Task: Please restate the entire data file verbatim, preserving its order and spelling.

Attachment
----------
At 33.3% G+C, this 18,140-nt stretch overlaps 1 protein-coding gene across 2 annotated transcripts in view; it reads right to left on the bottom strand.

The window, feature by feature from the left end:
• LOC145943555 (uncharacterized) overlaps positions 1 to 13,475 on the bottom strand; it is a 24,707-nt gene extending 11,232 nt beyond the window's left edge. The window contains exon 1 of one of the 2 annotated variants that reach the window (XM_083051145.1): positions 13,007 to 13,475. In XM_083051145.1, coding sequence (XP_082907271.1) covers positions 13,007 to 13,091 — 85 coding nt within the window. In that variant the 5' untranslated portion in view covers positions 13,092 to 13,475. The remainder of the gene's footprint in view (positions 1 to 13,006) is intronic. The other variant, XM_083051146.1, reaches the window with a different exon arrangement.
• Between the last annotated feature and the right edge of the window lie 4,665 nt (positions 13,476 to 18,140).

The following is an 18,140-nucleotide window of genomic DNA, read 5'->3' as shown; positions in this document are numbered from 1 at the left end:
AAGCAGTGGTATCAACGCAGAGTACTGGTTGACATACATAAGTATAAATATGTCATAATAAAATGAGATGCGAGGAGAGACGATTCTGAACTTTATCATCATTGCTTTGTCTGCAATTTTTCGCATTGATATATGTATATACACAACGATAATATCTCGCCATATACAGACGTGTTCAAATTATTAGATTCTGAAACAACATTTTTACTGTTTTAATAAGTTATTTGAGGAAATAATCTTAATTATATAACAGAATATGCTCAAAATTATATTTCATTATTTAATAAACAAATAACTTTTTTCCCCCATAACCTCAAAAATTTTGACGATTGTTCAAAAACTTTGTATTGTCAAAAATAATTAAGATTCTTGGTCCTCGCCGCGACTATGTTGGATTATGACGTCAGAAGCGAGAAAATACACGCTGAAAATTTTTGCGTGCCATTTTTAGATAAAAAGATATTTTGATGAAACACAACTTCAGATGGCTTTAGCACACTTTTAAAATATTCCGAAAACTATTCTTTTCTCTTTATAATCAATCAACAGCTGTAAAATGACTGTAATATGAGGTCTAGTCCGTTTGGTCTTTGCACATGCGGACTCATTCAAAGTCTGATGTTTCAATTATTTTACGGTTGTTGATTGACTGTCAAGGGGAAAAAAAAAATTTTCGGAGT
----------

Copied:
At 33.3% G+C, this 18,140-nt stretch overlaps 1 protein-coding gene across 2 annotated transcripts in view; it reads right to left on the bottom strand.

The window, feature by feature from the left end:
• LOC145943555 (uncharacterized) overlaps positions 1 to 13,475 on the bottom strand; it is a 24,707-nt gene extending 11,232 nt beyond the window's left edge. The window contains exon 1 of one of the 2 annotated variants that reach the window (XM_083051145.1): positions 13,007 to 13,475. In XM_083051145.1, coding sequence (XP_082907271.1) covers positions 13,007 to 13,091 — 85 coding nt within the window. In that variant the 5' untranslated portion in view covers positions 13,092 to 13,475. The remainder of the gene's footprint in view (positions 1 to 13,006) is intronic. The other variant, XM_083051146.1, reaches the window with a different exon arrangement.
• Between the last annotated feature and the right edge of the window lie 4,665 nt (positions 13,476 to 18,140).

The following is an 18,140-nucleotide window of genomic DNA, read 5'->3' as shown; positions in this document are numbered from 1 at the left end:
AAGCAGTGGTATCAACGCAGAGTACTGGTTGACATACATAAGTATAAATATGTCATAATAAAATGAGATGCGAGGAGAGACGATTCTGAACTTTATCATCATTGCTTTGTCTGCAATTTTTCGCATTGATATATGTATATACACAACGATAATATCTCGCCATATACAGACGTGTTCAAATTATTAGATTCTGAAACAACATTTTTACTGTTTTAATAAGTTATTTGAGGAAATAATCTTAATTATATAACAGAATATGCTCAAAATTATATTTCATTATTTAATAAACAAATAACTTTTTTCCCCCATAACCTCAAAAATTTTGACGATTGTTCAAAAACTTTGTATTGTCAAAAATAATTAAGATTCTTGGTCCTCGCCGCGACTATGTTGGATTATGACGTCAGAAGCGAGAAAATACACGCTGAAAATTTTTGCGTGCCATTTTTAGATAAAAAGATATTTTGATGAAACACAACTTCAGATGGCTTTAGCACACTTTTAAAATATTCCGAAAACTATTCTTTTCTCTTTATAATCAATCAACAGCTGTAAAATGACTGTAATATGAGGTCTAGTCCGTTTGGTCTTTGCACATGCGGACTCATTCAAAGTCTGATGTTTCAATTATTTTACGGTTGTTGATTGACTGTCAAGGGGAAAAAAAAAATTTTCGGAGT